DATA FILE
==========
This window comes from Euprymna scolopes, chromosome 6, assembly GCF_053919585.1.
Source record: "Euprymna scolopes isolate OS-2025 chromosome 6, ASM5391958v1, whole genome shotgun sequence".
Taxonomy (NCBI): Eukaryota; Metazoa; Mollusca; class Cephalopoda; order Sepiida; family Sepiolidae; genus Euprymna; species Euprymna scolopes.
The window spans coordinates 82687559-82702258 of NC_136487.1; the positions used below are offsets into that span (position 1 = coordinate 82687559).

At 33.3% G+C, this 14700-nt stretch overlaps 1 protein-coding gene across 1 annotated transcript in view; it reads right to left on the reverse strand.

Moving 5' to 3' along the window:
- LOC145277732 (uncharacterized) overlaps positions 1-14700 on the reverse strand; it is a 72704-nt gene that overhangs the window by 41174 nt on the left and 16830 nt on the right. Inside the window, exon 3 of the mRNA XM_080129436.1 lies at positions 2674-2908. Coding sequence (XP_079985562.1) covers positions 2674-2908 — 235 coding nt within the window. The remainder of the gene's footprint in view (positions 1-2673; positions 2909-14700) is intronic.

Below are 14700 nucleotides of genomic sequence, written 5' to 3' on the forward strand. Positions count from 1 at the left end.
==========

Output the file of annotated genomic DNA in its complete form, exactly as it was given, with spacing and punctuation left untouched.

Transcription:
This window comes from Euprymna scolopes, chromosome 6, assembly GCF_053919585.1.
Source record: "Euprymna scolopes isolate OS-2025 chromosome 6, ASM5391958v1, whole genome shotgun sequence".
Taxonomy (NCBI): Eukaryota; Metazoa; Mollusca; class Cephalopoda; order Sepiida; family Sepiolidae; genus Euprymna; species Euprymna scolopes.
The window spans coordinates 82687559-82702258 of NC_136487.1; the positions used below are offsets into that span (position 1 = coordinate 82687559).

At 33.3% G+C, this 14700-nt stretch overlaps 1 protein-coding gene across 1 annotated transcript in view; it reads right to left on the reverse strand.

Moving 5' to 3' along the window:
- LOC145277732 (uncharacterized) overlaps positions 1-14700 on the reverse strand; it is a 72704-nt gene that overhangs the window by 41174 nt on the left and 16830 nt on the right. Inside the window, exon 3 of the mRNA XM_080129436.1 lies at positions 2674-2908. Coding sequence (XP_079985562.1) covers positions 2674-2908 — 235 coding nt within the window. The remainder of the gene's footprint in view (positions 1-2673; positions 2909-14700) is intronic.

Below are 14700 nucleotides of genomic sequence, written 5' to 3' on the forward strand. Positions count from 1 at the left end.